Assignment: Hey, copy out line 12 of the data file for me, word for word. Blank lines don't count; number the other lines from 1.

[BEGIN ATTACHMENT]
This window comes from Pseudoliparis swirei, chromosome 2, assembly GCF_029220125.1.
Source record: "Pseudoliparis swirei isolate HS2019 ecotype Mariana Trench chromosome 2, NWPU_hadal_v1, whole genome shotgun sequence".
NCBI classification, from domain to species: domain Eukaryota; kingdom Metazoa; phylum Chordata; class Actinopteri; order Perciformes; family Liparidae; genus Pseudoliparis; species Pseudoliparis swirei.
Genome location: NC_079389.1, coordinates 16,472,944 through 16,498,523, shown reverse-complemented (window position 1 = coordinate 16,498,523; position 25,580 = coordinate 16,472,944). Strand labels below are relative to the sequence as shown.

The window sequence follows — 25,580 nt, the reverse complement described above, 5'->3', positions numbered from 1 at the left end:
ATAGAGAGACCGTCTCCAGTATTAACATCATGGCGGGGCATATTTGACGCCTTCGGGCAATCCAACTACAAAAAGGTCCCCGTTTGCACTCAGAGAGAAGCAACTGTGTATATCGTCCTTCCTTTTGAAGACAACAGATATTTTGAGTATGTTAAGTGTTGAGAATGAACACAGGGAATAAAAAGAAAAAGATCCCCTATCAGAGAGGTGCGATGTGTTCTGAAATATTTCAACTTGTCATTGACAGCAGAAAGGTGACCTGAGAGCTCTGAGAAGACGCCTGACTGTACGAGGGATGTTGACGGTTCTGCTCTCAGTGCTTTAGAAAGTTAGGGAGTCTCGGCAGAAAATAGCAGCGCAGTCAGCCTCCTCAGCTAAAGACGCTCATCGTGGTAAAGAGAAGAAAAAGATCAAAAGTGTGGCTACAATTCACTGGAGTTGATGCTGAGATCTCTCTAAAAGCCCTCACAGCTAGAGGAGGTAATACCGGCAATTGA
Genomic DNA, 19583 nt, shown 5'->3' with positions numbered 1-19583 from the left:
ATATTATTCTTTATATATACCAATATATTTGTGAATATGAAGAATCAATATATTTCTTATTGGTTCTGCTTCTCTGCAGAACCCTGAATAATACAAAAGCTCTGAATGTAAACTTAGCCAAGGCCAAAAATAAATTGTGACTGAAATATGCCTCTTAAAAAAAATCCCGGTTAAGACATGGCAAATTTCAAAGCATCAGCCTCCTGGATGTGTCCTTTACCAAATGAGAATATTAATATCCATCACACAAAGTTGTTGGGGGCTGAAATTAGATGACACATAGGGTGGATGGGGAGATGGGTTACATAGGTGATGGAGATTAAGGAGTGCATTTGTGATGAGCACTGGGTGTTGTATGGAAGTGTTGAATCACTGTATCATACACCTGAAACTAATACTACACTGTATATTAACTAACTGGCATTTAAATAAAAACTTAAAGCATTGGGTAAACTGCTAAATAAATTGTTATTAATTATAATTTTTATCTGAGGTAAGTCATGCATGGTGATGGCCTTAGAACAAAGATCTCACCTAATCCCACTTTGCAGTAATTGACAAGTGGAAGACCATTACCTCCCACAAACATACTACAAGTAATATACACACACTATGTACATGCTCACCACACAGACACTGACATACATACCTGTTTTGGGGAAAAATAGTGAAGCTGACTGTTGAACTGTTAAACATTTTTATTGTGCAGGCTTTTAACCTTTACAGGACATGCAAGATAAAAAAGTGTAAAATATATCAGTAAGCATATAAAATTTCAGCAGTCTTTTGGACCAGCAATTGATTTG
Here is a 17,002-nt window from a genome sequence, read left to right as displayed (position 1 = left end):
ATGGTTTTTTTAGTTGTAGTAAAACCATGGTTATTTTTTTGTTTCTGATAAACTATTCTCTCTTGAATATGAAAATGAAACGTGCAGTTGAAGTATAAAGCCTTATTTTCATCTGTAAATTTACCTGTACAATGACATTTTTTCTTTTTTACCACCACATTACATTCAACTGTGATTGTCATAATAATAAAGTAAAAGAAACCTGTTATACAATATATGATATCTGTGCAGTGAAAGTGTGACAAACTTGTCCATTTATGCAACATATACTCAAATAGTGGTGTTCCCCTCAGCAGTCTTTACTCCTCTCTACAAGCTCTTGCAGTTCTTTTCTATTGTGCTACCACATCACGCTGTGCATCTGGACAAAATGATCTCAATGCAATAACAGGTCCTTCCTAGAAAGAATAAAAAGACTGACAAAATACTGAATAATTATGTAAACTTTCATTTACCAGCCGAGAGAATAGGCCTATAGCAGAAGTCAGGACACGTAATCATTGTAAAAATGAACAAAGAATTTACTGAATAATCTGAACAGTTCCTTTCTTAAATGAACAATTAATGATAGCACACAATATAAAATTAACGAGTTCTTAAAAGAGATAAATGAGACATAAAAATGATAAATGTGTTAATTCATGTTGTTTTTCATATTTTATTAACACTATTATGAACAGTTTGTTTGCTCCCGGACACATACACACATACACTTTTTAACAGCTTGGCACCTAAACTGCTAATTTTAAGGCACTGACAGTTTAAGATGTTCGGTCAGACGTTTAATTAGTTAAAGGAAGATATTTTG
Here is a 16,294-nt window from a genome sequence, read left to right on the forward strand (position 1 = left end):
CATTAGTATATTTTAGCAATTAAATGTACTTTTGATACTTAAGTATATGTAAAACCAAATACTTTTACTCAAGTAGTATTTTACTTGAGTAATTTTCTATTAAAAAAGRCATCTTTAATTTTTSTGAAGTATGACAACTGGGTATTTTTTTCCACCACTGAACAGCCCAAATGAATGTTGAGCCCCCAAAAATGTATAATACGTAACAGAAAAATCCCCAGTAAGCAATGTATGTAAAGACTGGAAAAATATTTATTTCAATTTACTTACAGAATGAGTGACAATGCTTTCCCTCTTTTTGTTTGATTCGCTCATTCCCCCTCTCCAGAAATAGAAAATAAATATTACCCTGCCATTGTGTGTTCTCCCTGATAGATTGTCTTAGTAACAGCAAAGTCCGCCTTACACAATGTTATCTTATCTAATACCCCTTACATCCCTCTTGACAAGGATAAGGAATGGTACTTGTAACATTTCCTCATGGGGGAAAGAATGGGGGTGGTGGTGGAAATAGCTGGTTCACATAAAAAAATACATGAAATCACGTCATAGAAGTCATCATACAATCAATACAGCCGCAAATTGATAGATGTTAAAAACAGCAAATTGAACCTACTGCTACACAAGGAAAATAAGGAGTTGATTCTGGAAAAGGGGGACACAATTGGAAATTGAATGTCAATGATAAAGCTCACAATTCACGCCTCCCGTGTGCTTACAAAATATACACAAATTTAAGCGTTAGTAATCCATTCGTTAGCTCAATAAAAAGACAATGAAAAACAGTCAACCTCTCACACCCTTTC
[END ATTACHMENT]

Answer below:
CATTAGTATATTTTAGCAATTAAATGTACTTTTGATACTTAAGTATATGTAAAACCAAATACTTTTACTCAAGTAGTATTTTACTTGAGTAATTTTCTATTAAAAAAGRCATCTTTAATTTTTSTGAAGTATGACAACTGGGTATTTTTTTCCACCACTGAACAGCCCAAATGAATGTTGAGCCCCCAAAAATGTATAATACGTAACAGAAAAATCCCCAGTAAGCAATGTATGTAAAGACTGGAAAAATATTTATTTCAATTTACTTACAGAATGAGTGACAATGCTTTCCCTCTTTTTGTTTGATTCGCTCATTCCCCCTCTCCAGAAATAGAAAATAAATATTACCCTGCCATTGTGTGTTCTCCCTGATAGATTGTCTTAGTAACAGCAAAGTCCGCCTTACACAATGTTATCTTATCTAATACCCCTTACATCCCTCTTGACAAGGATAAGGAATGGTACTTGTAACATTTCCTCATGGGGGAAAGAATGGGGGTGGTGGTGGAAATAGCTGGTTCACATAAAAAAATACATGAAATCACGTCATAGAAGTCATCATACAATCAATACAGCCGCAAATTGATAGATGTTAAAAACAGCAAATTGAACCTACTGCTACACAAGGAAAATAAGGAGTTGATTCTGGAAAAGGGGGACACAATTGGAAATTGAATGTCAATGATAAAGCTCACAATTCACGCCTCCCGTGTGCTTACAAAATATACACAAATTTAAGCGTTAGTAATCCATTCGTTAGCTCAATAAAAAGACAATGAAAAACAGTCAACCTCTCACACCCTTTC